With Tauck, you can. That’s what makes them so special.
Of course, the other thing that makes them special are their Tauck Directors. On Tauck’s river cruises, three directors travel with each group during the overland portions, while one Tauck Director stays with the river cruise ship for the duration of the season. That’s four dedicated people for 130 guests (less aboard the company’s other vessels), meaning that questions are answered promptly and the entire experience feels like a private tour you’ve arranged with a few of your friends.
I’d be remiss, though, if I didn’t talk about the beautiful ms Inspire.
This ship is what I like to call Tauck’s ‘Wild Card’, because with it, they went overnight from simply offering river cruises to innovating in a way that is bound to make their competitors more than a little envious.
Externally, the Inspire looks like the stretch version of their other vessels. Even upon entering, past guests are unlikely to notice any major changes to the overall ebb and flow of the ship’s public spaces, with the exception of some subtle modifications to décor and colour scheme and the addition of a new, wider staircase down to Deck 1 that runs along the centerline of the ship.
But look closer at her exterior profile. Notice those four elongated windows on each side of the vessel? They belong to the Inspire’s eight brand-new Loft Staterooms – and they could be river cruising’s hottest ticket in a few months.
At 225 square feet, there’s nothing else like these innovative Deck 1 staterooms on the rivers of Europe today. Photographs don’t do this room, which is notoriously difficult to get into a single shot, justice.
For less than the price of a full French Balcony stateroom, you get a room that is equally as large, but with a 1.5-story tall window. The window can be opened with the push of a switch, electronically sliding up to let fresh air in. Curtains and privacy screens are also electronically controlled, as is the television set, which retracts into a lower position when not in use.
Despite not being an actual suite, it feels very suite-like thanks to the separate loft sitting area and the lowered sleeping and bathroom portion of the room. The bathroom is also particularly noteworthy for its dual showerheads and almost absurd level of space. I’m used to river cruise ship bathrooms where I can barely turn around in, not ones that rival the last land-based hotel I stayed in.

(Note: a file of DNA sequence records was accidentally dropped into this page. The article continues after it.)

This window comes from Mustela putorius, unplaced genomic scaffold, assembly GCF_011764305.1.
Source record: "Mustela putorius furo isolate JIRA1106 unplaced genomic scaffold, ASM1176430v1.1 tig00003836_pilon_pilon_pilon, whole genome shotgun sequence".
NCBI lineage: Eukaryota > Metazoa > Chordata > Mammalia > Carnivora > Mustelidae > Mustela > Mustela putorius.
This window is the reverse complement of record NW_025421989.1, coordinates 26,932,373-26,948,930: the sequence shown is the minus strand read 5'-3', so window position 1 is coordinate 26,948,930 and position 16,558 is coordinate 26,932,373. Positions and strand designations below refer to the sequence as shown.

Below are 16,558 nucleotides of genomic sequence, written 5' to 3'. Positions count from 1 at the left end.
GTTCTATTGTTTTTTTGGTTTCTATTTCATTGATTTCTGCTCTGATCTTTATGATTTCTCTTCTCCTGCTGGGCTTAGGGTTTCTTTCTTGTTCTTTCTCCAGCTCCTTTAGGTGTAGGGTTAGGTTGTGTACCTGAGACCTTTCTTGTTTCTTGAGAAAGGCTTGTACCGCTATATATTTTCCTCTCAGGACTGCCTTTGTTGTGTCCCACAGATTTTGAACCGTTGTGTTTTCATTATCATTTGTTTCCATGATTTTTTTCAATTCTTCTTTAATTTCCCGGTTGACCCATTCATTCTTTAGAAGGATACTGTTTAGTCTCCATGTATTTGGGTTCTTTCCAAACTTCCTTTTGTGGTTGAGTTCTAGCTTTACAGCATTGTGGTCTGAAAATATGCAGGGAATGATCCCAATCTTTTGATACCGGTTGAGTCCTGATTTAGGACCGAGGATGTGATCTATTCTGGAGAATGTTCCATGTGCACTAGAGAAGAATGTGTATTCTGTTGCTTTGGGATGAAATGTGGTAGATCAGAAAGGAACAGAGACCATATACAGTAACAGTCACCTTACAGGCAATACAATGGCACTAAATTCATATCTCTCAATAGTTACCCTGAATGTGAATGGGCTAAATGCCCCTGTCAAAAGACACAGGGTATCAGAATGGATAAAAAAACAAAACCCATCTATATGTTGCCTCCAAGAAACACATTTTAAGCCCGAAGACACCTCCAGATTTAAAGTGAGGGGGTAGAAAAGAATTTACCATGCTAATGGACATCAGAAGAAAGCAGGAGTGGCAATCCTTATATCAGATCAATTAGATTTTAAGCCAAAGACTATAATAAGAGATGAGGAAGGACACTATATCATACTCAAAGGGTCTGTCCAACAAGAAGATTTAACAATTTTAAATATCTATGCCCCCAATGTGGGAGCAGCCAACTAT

I had written earlier that the floors of these loft staterooms are heated, and it seems that might be a byproduct of some technical system onboard as opposed to being purposeful – I never really could find out. But I’ll take it either way.
The reason I’m so excited about these Loft Staterooms is that I think they’re as much of a game-changer for the industry as it was when Viking came up with the idea to shift their passenger corridor over to create full-sized suites. What Tauck is doing, in effect, is giving people more choice. People who would normally choose the least-expensive category of stateroom might be encouraged to spend more money, and those who would normally take a French Balcony stateroom but can’t quite afford it now have an option that allows them to save some money but still enjoy fresh air.
I’ve met folks who say that the lower, fixed-window staterooms on Deck 1 are a deal-breaker for them. So, if they couldn’t afford a French Balcony, they just wouldn’t take a river cruise. Other lines might lose that passenger; Tauck has a better chance of retaining them thanks to these new staterooms.
My expectation from Tauck were high. Once again, they’ve exceeded them in every possible way. Like a good magic trick, I’m never quite sure how they do it. But maybe that doesn’t matter.
Like Tauck says, it’s how you see the world that matters.